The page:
Candidate A says, I know how to do this, we'll yadda yadda yadda, blah blah blah a bunch of suggestions, ideas and opinions. Candidate B says, no that's not it, we need to blah blah blah, yadda yadda yadda a bunch of suggestions, ideas and opinions. And the electorate has to say, "Let's see, which of those plans makes the most sense to me?" One thing voters can be sure of though is that both candidates agree with the fundamental goals of the nation, and even though they disagree on the path to get there, they want to make things better for everybody in the long run. It's called public service for a reason, after all.
Well, unless one of those candidates happens to be a republican.
Mitt Romney’s presidential campaign asked Florida Governor Rick Scott to tone down his statements heralding improvements in the state’s economy because they clash with the presumptive Republican nominee’s message that the nation is suffering under President Barack Obama, according to two people familiar with the matter."We were concerned that people might get the mistaken impression that just because things are improving, they're getting better," said a Romney spokesperson. "This misconception might interfere with Mitt's plan to get Mitt into the White House."
What’s unfolding in Florida highlights a dilemma for the Romney campaign: how to allow Republican governors to take credit for economic improvements in their states while faulting Obama’s stewardship of the national economy. Republican governors in Ohio, Virginia, Michigan and Wisconsin also have highlighted improving economies."The last thing Mitt needs is policies that work," said Mac Stipanovich, a political strategist and lobbyist in Florida. "It's almost like you're saying improving the lives of ordinary people is more important than electing Mitt president. Is that the America you want to live in?"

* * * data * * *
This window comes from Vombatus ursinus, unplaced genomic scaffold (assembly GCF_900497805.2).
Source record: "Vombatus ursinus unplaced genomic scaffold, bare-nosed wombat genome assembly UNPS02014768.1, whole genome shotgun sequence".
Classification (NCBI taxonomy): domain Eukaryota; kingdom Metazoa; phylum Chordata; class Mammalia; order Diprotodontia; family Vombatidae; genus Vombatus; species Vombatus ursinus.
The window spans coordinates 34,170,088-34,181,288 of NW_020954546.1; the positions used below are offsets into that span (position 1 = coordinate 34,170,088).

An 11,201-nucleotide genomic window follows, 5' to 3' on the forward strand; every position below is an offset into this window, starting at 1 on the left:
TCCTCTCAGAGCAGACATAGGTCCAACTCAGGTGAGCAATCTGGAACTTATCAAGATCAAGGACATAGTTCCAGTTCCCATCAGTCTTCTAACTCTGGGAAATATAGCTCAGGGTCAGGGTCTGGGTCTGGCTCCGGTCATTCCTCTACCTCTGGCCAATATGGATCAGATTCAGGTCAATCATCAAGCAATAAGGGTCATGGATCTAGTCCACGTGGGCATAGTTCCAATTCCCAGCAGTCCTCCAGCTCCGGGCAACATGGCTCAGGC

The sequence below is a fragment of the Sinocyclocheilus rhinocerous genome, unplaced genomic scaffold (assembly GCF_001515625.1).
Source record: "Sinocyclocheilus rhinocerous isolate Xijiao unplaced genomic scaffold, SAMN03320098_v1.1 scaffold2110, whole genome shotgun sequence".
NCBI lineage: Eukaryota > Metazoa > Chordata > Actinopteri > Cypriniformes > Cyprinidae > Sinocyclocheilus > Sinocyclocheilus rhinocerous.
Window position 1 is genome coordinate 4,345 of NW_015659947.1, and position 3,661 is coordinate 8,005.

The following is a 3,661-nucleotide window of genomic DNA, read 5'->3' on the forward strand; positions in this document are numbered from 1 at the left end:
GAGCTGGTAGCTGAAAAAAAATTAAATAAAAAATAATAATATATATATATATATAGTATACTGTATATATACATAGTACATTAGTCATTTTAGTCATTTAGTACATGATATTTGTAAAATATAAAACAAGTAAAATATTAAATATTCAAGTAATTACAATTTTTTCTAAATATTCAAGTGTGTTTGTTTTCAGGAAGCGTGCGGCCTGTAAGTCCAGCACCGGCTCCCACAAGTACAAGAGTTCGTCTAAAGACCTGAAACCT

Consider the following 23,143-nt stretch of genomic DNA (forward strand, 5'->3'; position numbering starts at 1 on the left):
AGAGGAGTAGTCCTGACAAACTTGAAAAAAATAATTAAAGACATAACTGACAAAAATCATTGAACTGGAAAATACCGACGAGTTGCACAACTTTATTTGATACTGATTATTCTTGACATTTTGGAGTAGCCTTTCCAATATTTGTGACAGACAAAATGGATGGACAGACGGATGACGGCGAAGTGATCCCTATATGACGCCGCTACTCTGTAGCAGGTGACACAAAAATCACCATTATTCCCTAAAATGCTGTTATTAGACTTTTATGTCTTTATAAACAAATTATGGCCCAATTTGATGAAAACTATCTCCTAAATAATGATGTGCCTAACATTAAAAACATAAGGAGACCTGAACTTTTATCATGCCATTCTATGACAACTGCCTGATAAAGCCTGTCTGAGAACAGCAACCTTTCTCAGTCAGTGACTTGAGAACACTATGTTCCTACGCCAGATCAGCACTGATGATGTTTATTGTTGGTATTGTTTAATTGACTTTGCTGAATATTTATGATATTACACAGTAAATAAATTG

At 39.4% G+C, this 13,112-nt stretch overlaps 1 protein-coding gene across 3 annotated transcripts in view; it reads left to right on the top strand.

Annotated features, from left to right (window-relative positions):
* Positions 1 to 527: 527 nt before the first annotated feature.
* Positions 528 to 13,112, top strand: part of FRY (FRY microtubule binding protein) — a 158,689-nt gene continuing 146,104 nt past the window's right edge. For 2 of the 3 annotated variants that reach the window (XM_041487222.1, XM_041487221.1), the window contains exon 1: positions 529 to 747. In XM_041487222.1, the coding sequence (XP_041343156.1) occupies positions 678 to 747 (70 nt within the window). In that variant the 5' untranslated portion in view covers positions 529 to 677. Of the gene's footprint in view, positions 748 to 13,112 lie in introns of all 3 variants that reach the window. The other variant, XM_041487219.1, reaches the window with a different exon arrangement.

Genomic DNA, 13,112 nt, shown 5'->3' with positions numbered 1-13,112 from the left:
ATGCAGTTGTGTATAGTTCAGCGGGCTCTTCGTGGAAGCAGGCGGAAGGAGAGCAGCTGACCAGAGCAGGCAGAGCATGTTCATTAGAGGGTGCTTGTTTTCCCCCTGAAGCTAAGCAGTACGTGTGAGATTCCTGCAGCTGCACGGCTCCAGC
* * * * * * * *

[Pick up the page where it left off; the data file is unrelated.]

The state Republican party ran a television ad in March crediting Scott, who is a year and a half into a four-year term, for drops in the unemployment rate. “The first time I saw that ad I initially thought it was an Obama ad,” said Brad Coker, managing director of the Washington-based Mason-Dixon Polling & Research. “They’ll have to tamp it down.”"Right," agreed Stipanovich. "Do we really want people voting for candidates who actually want to do something about the problems common people have? I mean, you start down that road and pretty soon there'll be nothing for insanely rich people with too much time on their hands to do. Is that the America you want to raise your children in?"